This spicy-tart chickpea snack, which translates from colloquial Hindi to “super-hot chickpeas,” comes straight from the streets of my hometown, Mumbai. Or perhaps it’d be more apt to say it comes straight from the beaches of Mumbai– those noisy, colorful, crowded stretches of sea and sand that surround this noisy, colorful, crowded city.
Life in Mumbai is inextricably woven with the beach. The city sprang into existence centuries ago as a result of the deft reclamation of seven disparate islands, and no matter where you are in Mumbai, you are never too far from the gentle, rolling rhythm of the sea.
The sea provides its city’s denizens not just with a spectacular backdrop to everyday life, but also with free entertainment, making it a popular haunt for Mumbaikars of every stripe, age and socioeconomic background. You’ll rarely find anyone in a swimsuit in Chowpatty or Juhu or Versova, all popular beaches in the city, but what you will find is fully clothed families wading in the water, children swinging off the arms of their fathers, and couples walking hand in hand through ankle-deep waves, the gentle breeze from the sea offering a happy respite from the city’s harsh, humid heat.
What you will also find on the beaches of Mumbai is food. Lots of it, and all of it delicious. Even better, most of it is vegetarian and a lot of it is vegan-friendly. There’s Bhel, a snack made by throwing together rice crispies, onions, tomatoes and spices. There’s Pav Bhaji, a mish-mash of vegetables served with soft, hot bread rolls. Paani Puri, a tiny little fried bread stuffed with sprouts and a tangy-spicy liquid that literally bursts in your mouth with flavor. Or Sev Puri, a richer variation on bhel. And that’s just the beginning. You can never be too sure that the beach food of Mumbai is hygienic, and it’s safe to assume that it’s not, but giving it a miss would mean missing out on one of the greatest gastronomic experiences the world has to offer.
One such beach snack you should definitely not miss is Chana Jor Garam, a food so delicious that it even has its own Bollywood song.
Chana Jor Garam is usually sold by vendors who stroll up and down the length of the beach, a wicker basket slung around the neck with a wide strap fashioned out of fabric. In the basket is a pile of flattened, yellow-red chickpeas, kept warm by a little aluminum pot filled with hot coal that sits atop them. Order a serving and the vendor will mix it with some onions, coriander leaves and spices and serve it up to you in a newspaper cone.
Chana Jor Garam is easy enough to replicate in a kitchen anywhere in the world, and the version I have for you today is healthier because I roast the chickpeas in an oven instead of frying them. The chickpeas are typically flattened and you can do that if you wish, but in that case do as the vendors of Mumbai do and use kala chana or black chickpeas, which are available in Indian grocery stores. Kala chana has a firmer texture than chickpeas and can withstand the force needed for flattening them, whereas chickpeas would just mash into a powder. I used regular chickpeas largely because they are just more easily accessible here in the United States.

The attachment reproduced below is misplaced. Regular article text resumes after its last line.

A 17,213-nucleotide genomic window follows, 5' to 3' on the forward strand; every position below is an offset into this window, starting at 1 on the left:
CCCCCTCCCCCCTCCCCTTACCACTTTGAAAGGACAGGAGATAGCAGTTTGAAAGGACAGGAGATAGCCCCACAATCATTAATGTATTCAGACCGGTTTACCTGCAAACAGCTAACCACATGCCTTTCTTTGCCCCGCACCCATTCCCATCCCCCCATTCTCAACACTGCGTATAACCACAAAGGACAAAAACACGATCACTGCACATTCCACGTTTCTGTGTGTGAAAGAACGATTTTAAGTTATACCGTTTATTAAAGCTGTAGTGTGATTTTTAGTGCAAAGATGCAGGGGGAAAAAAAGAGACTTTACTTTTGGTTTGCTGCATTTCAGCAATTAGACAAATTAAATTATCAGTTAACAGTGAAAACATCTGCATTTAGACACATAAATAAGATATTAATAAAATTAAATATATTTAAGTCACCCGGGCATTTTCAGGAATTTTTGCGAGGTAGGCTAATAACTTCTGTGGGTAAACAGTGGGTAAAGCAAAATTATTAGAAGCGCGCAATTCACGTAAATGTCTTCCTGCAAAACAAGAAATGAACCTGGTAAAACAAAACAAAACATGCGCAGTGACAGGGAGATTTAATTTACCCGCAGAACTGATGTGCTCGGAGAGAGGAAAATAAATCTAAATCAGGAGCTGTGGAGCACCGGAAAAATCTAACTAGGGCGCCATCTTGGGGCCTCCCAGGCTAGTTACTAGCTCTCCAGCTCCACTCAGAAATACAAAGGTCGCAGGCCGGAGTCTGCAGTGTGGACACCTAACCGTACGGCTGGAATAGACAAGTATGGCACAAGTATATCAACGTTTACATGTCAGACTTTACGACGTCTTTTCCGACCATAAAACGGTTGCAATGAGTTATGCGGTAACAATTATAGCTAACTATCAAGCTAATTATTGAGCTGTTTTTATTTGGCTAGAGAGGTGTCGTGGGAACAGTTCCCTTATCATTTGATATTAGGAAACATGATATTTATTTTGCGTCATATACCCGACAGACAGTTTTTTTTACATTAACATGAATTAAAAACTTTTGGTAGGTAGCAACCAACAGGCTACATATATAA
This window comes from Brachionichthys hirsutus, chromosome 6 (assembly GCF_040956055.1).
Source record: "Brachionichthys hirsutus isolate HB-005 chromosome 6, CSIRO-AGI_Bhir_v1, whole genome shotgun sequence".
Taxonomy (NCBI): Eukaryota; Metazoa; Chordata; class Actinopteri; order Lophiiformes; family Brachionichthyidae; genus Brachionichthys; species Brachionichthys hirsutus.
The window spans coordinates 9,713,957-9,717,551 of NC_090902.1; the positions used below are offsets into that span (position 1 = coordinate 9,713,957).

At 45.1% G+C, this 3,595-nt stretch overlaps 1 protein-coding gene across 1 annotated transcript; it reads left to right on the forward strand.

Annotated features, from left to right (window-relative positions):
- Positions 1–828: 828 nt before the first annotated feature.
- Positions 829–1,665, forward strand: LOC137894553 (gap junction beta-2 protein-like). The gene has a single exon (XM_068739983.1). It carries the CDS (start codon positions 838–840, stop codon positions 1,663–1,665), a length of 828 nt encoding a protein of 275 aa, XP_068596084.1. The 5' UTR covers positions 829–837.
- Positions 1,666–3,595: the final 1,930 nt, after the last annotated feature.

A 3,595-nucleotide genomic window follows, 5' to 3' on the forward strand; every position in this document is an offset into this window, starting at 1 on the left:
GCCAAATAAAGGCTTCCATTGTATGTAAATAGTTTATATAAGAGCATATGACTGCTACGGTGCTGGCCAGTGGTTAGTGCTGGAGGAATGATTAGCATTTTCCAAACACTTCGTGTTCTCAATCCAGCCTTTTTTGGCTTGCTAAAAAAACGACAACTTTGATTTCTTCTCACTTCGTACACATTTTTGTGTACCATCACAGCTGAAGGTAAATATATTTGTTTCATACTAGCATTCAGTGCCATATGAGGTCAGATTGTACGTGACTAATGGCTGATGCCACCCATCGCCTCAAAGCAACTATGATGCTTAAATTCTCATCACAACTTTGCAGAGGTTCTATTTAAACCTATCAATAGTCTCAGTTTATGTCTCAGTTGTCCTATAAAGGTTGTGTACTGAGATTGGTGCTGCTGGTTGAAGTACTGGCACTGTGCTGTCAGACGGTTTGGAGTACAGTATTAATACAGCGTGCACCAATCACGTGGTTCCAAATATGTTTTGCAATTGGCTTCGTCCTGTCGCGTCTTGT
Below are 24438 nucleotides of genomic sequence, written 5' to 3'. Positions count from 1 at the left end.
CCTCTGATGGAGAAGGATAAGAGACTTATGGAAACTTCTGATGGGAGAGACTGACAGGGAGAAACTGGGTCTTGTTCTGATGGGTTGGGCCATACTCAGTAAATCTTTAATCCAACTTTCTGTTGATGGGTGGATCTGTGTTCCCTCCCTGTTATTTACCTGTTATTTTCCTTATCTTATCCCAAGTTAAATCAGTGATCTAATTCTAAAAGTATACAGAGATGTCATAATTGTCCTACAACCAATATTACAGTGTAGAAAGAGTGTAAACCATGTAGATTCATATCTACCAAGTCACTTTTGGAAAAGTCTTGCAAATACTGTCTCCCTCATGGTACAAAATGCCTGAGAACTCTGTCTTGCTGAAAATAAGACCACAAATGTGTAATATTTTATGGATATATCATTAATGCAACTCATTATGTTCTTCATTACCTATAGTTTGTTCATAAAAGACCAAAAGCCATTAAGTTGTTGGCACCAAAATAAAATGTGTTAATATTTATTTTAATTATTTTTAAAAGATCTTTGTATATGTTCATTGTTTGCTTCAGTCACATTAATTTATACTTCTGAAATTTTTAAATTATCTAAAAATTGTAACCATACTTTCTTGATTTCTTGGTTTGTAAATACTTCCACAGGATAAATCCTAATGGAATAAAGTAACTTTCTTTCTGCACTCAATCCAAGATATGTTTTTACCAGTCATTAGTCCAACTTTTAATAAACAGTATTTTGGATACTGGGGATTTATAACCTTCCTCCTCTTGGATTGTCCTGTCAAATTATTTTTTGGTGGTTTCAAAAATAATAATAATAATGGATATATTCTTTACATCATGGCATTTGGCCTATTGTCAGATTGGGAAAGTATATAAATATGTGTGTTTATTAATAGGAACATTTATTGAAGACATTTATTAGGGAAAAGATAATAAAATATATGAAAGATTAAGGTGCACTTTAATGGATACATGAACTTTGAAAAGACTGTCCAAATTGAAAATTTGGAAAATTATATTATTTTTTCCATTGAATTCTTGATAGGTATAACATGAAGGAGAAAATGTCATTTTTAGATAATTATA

So go on, make these, and as you eat them with a glass of cold beer — or iced green tea– imagine you are on a Mumbai beach, with the salty breeze billowing through your hair, your bare toes burrowing in the sand, and your throat hoarse from shouting to make yourself heard above all that noise.
How great does that sound?
- 4 cups canned or cooked chickpeas drained of all liquid and dried with paper towels
- 1 tsp vegetable oil
- 1 heaping tbsp chaat masala available at Indian grocery stores
- 1 tsp cayenne use paprika for less heat
- 1/4 tsp garam masala
- 1/2 tsp turmeric
- Salt to taste
- 4 spring onions or scallions green and white parts finely chopped
- 1/4 cup coriander leaves chopped
- Juice of 1 lemon
- Preheat the oven to 350 degrees Fahrenheit.
- In a bowl, toss the chickpeas with the oil, chaat masala, garam masala, cayenne or paprika, turmeric, and salt.
- Spread the chickpeas in a single layer on a baking sheet.
- Place the baking sheet in the oven and let the chickpeas roast 30-45 minutes, until they are crisp. Oven temperatures vary, so if they are not crispy at the end of 45 minutes, give them some more time.
- Remove the baking sheet from the oven, place it on a rack and let the chickpeas cool about 10-15 minutes.
- Toss the chickpeas with the spring onions, coriander leaves and lemon and sprinkle with some more chaat masala, if you wish. Some people add diced tomatoes, but I prefer not to because they tend to make the chickpeas soggy.
I have a belated shout-out here to Rithika Ramesh, blogger at Vegan on the Prowl and owner of The Green Stove, a fabulous vegan bakery operating out of Mumbai. Rithika has written the Vegan City Guide to Mumbai, an ebook that covers just about everything you’d want to know about eating vegan in the city.
Rithika’s comprehensive guide covers not just restaurants– and she has a great compilation of vegan-friendly eateries in the city with addresses and introductions — but also vegan shopping, catering, Hindi translations for terms a vegan might find useful while eating out in Mumbai, and useful little tidbits like an introduction to the Green Dot system used by marketers of Indian packaged foods, where vegetarian foods are marked with a green dot and non-vegetarian ones by a brown one. Who knew?
She also goes through a list of common vegan foods that would be safe to order while eating out, including gluten-free foods for those so inclined. And there is even a vegan city guide map to help you get around the buzzing city without starving yourself.
If you’re planning a trip to Mumbai anytime soon– or if you even live in Mumbai and want to explore an animal-free lifestyle — you would definitely find this a useful resource. Head on over to Rithika’s blog to check it out.